Jean Marc Belkadi has 11 books distributed
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Premier Guitar Magazine Hungarian Gypsy Minor Mode: Cultivating
Jazz Lines from Other Cultures by
Jean Marc Belkadi
"The Hungarian gypsy minor scale can be seen as a harmonic minor scale with
a #4 (or b5). Guitar players such as Jimmy and Stochello Rosenberg and Bireli
Lagrene commonly use this scale in jazz gypsy music".

Premier Guitar Magazine Interview: James Valentine (Maroon 5) -
Hands All Over.  
"I started to get together with a great teacher in LA named
Jean Marc Belkadi

Premier Guitar Magazine Building Chops: Left-Hand Strength and
Coordination by
Jean Marc Belkadi
"Legato Exercises for Increasing Left-Hand Strength and Coordination"

Premier Guitar Magazine Exotic Lines from a Turkish Mode
by Jean Marc Belkadi

Guitar Player Magazine Extreme Sweeping Jean Marc Belkadi's
Polytonal Plectrum Pyrotechnics.
"The polytonal and bi-tonal licks I’m going
to show you are directly inspired by listening to pianists such as Chick Corea
and Herbie Hancock, as well as saxophone players like Michael Brecker and
Joe Henderson”
Jean Marc Belkadi coached Dweezil Zappa for
Zappa Plays Zappa Tour Full article click
"All in the Family" By Darrin Fox "I also
took lessons from players such as
Jean Marc
and T.J. Helmerich. It was like Guitar
here! And I worked with Brett
who showed me how to incorporate the
fingers of my picking hand to get to some of the
wide intervals in Frank’s music that I couldn’t get
to with a pick. I use that technique to play “Black
Page #2.” I also took some lessons from the
Ted Greene to round out my knowledge of
chords and harmony.
"The brilliant Los Angeles guitarist and
instructor Jean-Marc Belkadi has, as he’s done
with so many guitar approaches, refined dozens
of cool ways to use pentatonics. One thing he
likes his students to explore is stringskipping
lines such as Ex. 12. And, as shown in Ex. 13,
Belkadi often handles string skips the smart,
convenient, “hybrid” way—by plucking the
higher string with the picking hand’s middle
finger. Notice that this last example has a
hemiolic three-against-four pick/hammer/pluck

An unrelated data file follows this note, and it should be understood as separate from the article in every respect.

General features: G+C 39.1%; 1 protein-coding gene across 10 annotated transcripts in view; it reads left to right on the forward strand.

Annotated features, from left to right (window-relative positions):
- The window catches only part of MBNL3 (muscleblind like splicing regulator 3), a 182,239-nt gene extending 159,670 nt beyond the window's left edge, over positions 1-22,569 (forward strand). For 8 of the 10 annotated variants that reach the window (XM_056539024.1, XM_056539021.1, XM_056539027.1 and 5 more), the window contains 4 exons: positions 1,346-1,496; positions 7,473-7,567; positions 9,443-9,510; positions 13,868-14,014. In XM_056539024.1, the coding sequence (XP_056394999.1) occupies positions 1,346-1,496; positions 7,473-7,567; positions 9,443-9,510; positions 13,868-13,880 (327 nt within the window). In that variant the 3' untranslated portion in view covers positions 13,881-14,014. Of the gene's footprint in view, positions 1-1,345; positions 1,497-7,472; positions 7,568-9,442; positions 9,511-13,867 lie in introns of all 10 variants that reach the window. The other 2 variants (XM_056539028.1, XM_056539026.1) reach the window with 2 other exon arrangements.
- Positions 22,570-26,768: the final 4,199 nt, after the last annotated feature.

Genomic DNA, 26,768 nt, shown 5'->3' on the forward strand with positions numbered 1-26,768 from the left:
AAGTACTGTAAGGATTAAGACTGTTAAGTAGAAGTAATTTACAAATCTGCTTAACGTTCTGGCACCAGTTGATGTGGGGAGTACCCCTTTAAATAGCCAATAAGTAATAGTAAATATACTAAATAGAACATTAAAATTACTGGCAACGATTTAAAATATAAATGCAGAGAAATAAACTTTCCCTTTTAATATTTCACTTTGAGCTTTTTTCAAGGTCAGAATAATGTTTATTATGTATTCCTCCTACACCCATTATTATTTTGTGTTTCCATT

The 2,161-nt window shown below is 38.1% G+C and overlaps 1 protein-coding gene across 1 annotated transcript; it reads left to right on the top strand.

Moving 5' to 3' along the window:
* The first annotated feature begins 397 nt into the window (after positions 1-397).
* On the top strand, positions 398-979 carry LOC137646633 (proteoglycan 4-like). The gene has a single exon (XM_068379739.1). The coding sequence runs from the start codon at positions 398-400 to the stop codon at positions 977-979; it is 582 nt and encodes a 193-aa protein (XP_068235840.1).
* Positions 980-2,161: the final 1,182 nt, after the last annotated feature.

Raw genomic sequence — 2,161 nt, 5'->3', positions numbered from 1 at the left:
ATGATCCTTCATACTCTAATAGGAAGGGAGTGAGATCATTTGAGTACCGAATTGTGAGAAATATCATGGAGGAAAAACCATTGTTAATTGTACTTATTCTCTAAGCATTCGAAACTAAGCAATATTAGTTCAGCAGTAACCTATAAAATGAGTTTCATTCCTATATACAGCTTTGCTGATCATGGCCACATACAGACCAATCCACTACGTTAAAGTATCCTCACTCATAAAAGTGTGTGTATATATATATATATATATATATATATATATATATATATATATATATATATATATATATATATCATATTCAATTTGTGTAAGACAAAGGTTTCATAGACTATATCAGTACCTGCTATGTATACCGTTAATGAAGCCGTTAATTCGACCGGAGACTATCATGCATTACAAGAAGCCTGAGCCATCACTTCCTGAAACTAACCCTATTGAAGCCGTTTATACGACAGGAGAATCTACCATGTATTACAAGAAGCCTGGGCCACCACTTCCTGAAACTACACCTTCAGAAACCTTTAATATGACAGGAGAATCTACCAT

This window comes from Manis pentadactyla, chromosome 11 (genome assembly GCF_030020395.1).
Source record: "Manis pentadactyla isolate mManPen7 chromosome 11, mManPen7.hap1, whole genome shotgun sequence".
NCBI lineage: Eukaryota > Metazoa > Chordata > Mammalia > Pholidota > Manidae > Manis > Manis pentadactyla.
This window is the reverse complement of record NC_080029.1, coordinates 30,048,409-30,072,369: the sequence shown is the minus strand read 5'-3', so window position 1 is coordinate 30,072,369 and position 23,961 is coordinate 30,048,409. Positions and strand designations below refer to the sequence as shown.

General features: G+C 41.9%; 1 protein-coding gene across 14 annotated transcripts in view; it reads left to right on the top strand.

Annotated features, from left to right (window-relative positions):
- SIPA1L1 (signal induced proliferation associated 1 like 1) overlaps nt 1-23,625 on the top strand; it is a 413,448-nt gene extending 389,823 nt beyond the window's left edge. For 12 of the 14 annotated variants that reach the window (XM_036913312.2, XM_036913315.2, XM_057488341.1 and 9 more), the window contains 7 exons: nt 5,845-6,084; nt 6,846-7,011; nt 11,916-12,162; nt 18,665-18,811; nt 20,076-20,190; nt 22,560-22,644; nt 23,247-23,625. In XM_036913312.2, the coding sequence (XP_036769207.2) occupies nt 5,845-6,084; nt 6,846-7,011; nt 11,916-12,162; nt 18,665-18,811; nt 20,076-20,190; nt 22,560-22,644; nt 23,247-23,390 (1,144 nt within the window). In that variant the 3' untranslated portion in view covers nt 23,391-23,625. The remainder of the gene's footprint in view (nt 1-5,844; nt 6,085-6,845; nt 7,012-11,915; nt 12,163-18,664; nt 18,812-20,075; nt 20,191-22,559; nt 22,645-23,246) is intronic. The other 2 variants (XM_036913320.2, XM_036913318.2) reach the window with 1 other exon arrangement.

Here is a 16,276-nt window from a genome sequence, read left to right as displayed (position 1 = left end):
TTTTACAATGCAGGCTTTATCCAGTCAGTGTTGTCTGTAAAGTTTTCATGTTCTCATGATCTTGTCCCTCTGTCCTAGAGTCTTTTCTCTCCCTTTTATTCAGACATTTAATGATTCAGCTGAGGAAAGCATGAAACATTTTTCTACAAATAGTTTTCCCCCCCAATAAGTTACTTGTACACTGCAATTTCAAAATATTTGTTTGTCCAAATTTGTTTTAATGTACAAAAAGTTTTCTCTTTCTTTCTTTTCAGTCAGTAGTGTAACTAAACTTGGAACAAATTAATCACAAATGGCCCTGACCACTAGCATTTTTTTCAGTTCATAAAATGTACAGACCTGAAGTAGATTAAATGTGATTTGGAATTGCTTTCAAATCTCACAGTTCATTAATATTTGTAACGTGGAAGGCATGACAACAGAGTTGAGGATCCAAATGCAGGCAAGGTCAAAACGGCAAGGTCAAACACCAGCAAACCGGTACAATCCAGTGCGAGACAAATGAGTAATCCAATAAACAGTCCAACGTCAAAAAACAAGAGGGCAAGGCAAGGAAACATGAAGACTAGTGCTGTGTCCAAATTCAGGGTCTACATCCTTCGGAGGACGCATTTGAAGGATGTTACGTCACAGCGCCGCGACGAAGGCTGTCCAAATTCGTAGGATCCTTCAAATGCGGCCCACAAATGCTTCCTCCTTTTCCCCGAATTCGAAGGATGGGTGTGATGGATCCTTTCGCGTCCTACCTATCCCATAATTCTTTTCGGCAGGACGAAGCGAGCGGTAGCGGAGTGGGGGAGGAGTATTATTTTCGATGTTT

cycle. Keep it in 4/4 (i.e., don’t lose track of the
downbeats), and it will retain its jagged,
unpredictable sound." page 93
Pentatonic Pyrotechnics By Jude Gold
Guitar Player Magazine
Contact Me if you want to schedule a Video Live
Lesson through Video Skype.
Sensei to the Stars:
You don’t have to be an amateur guitarist to
need guitar lessons. Even the pros like a good
schoolin’ now and again. And if you’re a
professional guitarist, singer, or actor in the
Los Angeles area who’s fishing around for a
guitar teacher, it probably won’t be long before
someone refers you to Jean-Marc Belkadi. Like
his mentor, the late, great guitar genius Ted
Greene, Belkadi is quickly emerging as one of
the most in-demand and respected guitar
instructors ....
Guitar Player Magazine, Jude Gold
The concept of The Composite
Blues Scale for Electric Guitar

The concept of The Composite Blues
Scale for Electric Guitar is to show the
guitarist how to improvise and compose
with the composite blues scale over the
dominant, major, minor 7th and Minor
7th b5 chords. This is a necessary
book  to improve the chromaticism and
Blues vocabulary by understanding the
connection between the chromaticism
and the blues scale in different music
styles: Jazz, Rock, Funk, Fusion, Pop &
GP’s favorite prodigal son Jude Gold delivered this knowledge. “The easiest way to add zip to an
ascending three-notes-per-string scale is to pick only the first note on each string and hammer the
two that follow. The problem with this highly legato strategy, though, is that it results in a
predictable and repetitive sound. Southern California guitar sensei J
ean Marc Belkadi has
noticed a clever way to liven things up without slowing you down: Play every third picked note as
the first note in an upward sweep of the pick that drops you back down three strings. When you
finally reach the highest string (bar 2, middle of beat two), descend back down the scale as shown”.
Jean Marc Belkadi

Maroon 5's James Valentine on the Art of Pop/Funk Guitar

Who is your favorite pop guitar player around town?
Blake Mills. He’s incredible. I would say he’s an inspiration, but what he inspires
me to do is throw all my guitars into the L.A. River. While I may never be able to
play like him, it’s always immensely fun to learn a new lick or voicing and
incorporate it into my onstage vocabulary. Whenever I can, I take a guitar lesson
Jean-Marc Belkadi or other guys around town—not just to learn new
things, but because lessons keep me playing guitar. I went to a Berklee summer
session right after high school in 1996, just to learn more guitar. That’s where I
met John Mayer. He won the big scholarship prize—the son of a bitch. That’s why
I didn’t give him that amp [laughs].
Article by
Jude Gold   Guitar Player Magazine Issue
Vlog 'n' roll at Gibson's 2013 NAMM Jam.

Need some cuddles? Meghan gets the
squeeze from
CSI:NY's Detective Don Flack,
who is the Epiphone Casino owning star
Eddie Cahill in real life. Turns out, the actor
is a serious music fan and pupil of L.A.
guitar teacher
Jean-Marc Belkadi. Want
more hugs and behind-the-scenes
coverage? Stay tuned for the inside scoop
as Gibson jams NAMM. Below at 1.05
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Check Jimmy Steinfeldt's
Rock 'n' Roll Lens
The Legendary Rock Photographer
presents his latest collection of 30
years of Concert Photography.

Send him an email if you want to get
one of his books autographed